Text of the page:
February 4, 2011

"Stopping by Woods on a Snowy Evening"

Whose woods these are I think I know.
His house is in the village, though;
He will not see me stopping here
To watch his woods fill up with snow.
My little horse must think it queer
To stop without a farmhouse near
Between the woods and frozen lake
The darkest evening of the year.

He gives his harness bells a shake
To ask if there is some mistake.
The only other sound's the sweep
Of easy wind and downy flake.
The woods are lovely, dark and deep,
But I have promises to keep,
And miles to go before I sleep,
And miles to go before I sleep.


-- Robert Frost

3 comments:

  1. This Robert Frost poem brings back memories. I first learned it in the third or fourth grade as a song. Beautiful melody. Later I learned to appreciate the wonderful meter of the words. It has stayed with me for more than 50 years.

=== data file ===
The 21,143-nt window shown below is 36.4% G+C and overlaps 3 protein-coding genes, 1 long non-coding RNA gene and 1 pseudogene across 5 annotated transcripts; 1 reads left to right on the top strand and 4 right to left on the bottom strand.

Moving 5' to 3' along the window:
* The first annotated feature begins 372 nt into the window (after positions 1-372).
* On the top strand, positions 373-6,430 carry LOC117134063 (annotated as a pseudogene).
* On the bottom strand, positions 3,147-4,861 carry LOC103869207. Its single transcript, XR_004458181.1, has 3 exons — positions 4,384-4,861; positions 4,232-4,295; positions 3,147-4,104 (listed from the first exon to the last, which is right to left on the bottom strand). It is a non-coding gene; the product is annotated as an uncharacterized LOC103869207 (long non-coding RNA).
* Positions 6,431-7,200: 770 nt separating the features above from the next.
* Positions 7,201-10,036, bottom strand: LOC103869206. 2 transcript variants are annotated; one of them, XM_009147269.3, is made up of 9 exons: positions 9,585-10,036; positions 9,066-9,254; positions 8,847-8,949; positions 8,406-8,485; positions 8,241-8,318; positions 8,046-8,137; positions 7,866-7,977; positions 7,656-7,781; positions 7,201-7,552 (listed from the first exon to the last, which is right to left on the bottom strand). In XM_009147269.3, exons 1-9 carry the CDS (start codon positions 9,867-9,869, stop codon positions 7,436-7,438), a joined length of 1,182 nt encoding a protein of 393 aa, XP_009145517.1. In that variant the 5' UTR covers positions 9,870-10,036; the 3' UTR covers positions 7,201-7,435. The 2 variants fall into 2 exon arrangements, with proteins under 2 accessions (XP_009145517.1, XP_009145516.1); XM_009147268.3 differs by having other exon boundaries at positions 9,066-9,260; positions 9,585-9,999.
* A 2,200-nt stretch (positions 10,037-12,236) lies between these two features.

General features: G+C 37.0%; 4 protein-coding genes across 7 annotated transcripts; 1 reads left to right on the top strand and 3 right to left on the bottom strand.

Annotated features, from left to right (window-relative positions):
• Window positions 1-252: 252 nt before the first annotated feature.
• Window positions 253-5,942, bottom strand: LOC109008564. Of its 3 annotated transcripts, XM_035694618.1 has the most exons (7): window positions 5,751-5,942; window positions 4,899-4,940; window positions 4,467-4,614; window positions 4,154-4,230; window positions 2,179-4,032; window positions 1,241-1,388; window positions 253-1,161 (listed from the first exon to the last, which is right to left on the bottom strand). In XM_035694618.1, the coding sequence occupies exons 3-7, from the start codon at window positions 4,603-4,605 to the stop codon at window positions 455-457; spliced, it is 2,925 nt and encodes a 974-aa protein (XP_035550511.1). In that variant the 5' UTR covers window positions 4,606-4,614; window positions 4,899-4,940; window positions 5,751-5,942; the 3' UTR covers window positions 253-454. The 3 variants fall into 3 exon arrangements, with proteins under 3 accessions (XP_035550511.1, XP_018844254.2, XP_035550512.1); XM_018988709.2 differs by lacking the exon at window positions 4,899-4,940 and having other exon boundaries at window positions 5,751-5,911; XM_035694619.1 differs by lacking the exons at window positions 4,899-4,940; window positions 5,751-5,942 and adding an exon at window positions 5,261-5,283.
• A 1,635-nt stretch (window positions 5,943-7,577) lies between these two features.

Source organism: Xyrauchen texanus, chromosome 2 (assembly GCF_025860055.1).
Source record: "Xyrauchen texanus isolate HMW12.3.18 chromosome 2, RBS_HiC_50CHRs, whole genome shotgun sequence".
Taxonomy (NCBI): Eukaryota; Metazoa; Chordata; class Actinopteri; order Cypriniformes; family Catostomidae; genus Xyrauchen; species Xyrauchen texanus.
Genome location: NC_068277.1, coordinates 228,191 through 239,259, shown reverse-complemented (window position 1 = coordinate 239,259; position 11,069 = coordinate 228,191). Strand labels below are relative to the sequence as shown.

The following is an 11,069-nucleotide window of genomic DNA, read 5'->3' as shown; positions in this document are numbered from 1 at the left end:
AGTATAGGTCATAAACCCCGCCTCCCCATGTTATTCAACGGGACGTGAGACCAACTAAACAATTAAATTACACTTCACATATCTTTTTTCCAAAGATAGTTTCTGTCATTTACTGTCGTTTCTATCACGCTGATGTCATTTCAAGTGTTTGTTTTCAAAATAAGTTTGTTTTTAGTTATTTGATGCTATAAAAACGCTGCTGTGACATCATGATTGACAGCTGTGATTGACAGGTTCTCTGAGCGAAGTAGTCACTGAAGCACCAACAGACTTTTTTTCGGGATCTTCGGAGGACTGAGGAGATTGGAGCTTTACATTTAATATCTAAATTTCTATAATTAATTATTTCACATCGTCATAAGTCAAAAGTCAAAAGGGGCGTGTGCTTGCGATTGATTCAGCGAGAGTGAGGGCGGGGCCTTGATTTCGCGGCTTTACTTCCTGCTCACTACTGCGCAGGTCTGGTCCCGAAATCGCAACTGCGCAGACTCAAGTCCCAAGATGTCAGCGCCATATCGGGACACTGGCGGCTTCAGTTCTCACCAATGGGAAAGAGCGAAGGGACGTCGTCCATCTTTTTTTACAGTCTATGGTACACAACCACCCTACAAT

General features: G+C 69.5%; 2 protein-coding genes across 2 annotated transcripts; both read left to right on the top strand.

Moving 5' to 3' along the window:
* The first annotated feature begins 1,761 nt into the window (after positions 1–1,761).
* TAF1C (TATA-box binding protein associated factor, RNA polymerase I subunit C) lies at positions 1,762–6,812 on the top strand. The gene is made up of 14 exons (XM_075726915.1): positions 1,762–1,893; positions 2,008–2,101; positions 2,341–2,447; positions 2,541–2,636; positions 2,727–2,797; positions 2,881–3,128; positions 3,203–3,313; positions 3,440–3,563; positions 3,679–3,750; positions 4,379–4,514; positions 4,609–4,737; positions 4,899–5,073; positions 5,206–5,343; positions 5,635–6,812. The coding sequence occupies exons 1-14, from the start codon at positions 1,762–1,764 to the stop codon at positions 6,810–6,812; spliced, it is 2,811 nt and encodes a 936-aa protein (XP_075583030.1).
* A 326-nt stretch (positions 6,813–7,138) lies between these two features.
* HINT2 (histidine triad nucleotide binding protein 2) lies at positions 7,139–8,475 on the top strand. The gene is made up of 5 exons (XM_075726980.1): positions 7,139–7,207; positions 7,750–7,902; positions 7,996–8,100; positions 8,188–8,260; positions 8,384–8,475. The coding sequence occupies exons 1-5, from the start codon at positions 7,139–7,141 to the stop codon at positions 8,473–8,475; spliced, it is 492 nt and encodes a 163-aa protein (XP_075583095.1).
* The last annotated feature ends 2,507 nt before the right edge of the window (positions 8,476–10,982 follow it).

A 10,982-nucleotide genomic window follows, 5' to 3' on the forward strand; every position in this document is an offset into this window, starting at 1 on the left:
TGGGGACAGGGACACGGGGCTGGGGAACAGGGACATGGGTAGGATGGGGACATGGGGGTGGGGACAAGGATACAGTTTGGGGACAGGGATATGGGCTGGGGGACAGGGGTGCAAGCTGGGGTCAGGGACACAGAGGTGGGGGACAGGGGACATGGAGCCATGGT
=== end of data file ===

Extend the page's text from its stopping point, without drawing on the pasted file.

Robert Frost, as you likely know, has a lot to say about the natural world and the people that inhabit it. His words are a luscious immersion at any time of the year, but especially on a cold winter evening.

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  2. Yes, I love Frost. I actually visited the Frost cabin when I was out in New Hampshire two years ago. SUCH a lovely place. Very easy to see why he would have been inspired by the natural world.

    I don't know if I've ever heard this poem turned into a song, but if the melody matches the words, it's no wonder it's stayed with you.

    As always, thanks for the comment!

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  3. I have always loved this poem. Thanks for reminding me of it!

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